Tsai’s second work Spiral Incense with Mantras reflects the same sentiment. She will inscribe mantras on three large spiral incense pieces that can only be commissioned and made in Taiwan. Tsai will perform the mantra written on the incense for museum visitors before it is hung in the gallery. The work will be located in the same space as Incense Mantra, a video installation by Tsai currently on view that shows the burning of incense inscribed with mantras. This juxtaposition will create a direct visual relationship between the video, the actual incense, and the drawing of the whirling mantras to emphasize the primary ideas of the exhibition and Tsai’s diverse scope of creativity and accomplishment.
On Friday, March 1 at 3pm, Tsai will write the mantras of Padmasambhava (Guru Rinpoche” on spiral incense custom-made in Taiwan before it’s hung in the gallery for the show.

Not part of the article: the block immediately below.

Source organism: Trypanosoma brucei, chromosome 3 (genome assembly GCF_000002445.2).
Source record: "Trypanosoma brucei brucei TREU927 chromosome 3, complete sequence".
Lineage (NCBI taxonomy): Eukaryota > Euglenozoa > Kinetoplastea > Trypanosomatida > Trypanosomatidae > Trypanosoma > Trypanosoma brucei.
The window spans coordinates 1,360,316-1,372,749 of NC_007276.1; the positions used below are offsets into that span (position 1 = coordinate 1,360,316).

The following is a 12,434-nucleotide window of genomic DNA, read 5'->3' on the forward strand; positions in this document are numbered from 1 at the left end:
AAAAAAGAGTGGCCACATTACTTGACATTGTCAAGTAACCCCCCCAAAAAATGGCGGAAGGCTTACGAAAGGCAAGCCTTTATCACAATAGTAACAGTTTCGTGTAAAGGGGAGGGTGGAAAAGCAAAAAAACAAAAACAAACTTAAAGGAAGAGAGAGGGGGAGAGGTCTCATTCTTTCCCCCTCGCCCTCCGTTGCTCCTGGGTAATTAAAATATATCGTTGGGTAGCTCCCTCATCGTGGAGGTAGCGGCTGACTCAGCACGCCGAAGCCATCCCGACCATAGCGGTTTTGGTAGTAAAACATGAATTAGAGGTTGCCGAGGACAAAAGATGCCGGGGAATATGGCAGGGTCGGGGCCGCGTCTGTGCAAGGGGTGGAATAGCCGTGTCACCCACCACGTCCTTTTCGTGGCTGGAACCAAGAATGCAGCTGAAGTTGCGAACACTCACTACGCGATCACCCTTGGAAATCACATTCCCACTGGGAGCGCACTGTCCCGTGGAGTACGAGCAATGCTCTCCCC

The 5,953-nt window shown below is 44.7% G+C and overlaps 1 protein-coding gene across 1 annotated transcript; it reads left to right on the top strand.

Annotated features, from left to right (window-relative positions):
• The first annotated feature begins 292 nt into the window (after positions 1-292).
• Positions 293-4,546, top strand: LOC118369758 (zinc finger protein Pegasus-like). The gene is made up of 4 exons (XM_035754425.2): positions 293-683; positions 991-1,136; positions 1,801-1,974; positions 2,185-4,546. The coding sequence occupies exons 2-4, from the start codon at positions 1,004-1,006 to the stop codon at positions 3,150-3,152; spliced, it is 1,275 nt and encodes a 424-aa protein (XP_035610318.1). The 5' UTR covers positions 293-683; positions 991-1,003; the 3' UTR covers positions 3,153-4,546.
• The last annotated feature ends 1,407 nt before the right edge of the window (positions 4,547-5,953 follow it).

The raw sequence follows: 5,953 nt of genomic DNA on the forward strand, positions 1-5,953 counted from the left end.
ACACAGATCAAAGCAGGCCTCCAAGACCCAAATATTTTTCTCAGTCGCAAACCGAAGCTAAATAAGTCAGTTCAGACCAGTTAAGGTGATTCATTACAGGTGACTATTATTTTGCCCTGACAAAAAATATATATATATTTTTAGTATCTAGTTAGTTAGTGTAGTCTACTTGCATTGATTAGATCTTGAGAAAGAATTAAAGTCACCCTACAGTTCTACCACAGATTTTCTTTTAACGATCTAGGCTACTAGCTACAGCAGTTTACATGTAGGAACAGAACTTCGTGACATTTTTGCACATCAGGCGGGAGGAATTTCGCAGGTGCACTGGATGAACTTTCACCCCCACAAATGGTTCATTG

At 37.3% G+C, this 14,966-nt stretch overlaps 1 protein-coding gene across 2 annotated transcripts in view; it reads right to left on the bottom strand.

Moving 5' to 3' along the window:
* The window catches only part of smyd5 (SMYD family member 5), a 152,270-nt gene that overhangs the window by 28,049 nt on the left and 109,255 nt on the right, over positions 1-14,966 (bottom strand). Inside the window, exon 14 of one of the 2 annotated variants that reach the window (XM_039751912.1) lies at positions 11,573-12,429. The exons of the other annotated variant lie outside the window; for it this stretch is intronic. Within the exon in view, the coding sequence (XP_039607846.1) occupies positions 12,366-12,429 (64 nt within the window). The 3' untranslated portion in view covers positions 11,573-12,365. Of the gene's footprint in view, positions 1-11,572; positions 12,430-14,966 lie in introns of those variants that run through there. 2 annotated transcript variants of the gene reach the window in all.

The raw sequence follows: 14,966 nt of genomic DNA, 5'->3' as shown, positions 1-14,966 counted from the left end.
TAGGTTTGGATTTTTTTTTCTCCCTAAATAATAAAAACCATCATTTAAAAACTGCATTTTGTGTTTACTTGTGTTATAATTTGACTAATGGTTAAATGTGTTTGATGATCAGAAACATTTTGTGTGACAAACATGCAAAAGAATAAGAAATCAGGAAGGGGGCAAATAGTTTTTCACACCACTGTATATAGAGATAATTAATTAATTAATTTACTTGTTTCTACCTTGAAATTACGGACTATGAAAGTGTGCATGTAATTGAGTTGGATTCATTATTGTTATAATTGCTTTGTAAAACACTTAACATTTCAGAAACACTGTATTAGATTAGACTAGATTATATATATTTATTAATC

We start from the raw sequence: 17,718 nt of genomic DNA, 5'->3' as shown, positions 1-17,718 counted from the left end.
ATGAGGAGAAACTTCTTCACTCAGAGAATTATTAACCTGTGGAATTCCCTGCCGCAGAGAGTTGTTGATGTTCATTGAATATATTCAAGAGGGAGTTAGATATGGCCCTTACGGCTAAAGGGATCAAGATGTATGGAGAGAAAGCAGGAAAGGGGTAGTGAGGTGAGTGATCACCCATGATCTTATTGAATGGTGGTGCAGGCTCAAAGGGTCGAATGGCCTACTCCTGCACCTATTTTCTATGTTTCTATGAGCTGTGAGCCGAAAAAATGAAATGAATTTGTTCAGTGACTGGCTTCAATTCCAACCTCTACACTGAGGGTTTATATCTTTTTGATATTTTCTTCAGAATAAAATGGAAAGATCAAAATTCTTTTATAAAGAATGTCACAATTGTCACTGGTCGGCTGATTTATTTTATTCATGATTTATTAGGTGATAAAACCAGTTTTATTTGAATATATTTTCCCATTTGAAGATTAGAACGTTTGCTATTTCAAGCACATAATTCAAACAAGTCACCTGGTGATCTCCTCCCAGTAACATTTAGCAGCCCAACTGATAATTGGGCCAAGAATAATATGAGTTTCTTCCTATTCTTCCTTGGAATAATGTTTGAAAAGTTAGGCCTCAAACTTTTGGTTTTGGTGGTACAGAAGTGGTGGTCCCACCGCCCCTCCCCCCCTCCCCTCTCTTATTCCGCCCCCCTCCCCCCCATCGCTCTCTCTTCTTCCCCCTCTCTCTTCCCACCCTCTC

Apart from Tsai, other international artists featured in the show include Monika Bravo (Bogota), Alexandra Dementieva (Russia), Youdhistir Maharjan (Nepal), and Scenocosme (France).
“We may not think of our intentions as sources of power; however, they are the driving force behind each of our actions. This exhibition invites us to change how we think about power and consider that we can use our own intentions to empower ourselves and create change for ourselves and others,” said Elena Pakhoutova, curator of Himalayan Art and organizer of “Power of Intention.” She added, "Commitment, considered an integral component of an intention, powers a person to carry the intention into action, however small it may be. Then, a conscious positive action replaces what might hav been a habit or mindless act. Prayer wheels are a symbolic reference point for visitors' experiences of the contemporary works of art in the exhibition, where each work relates to a specific notion that helps reinforce our individual intentions and spark positive action."
Artist at Work: Charwei Tsai
Inscribing the Spiral Incense Mantra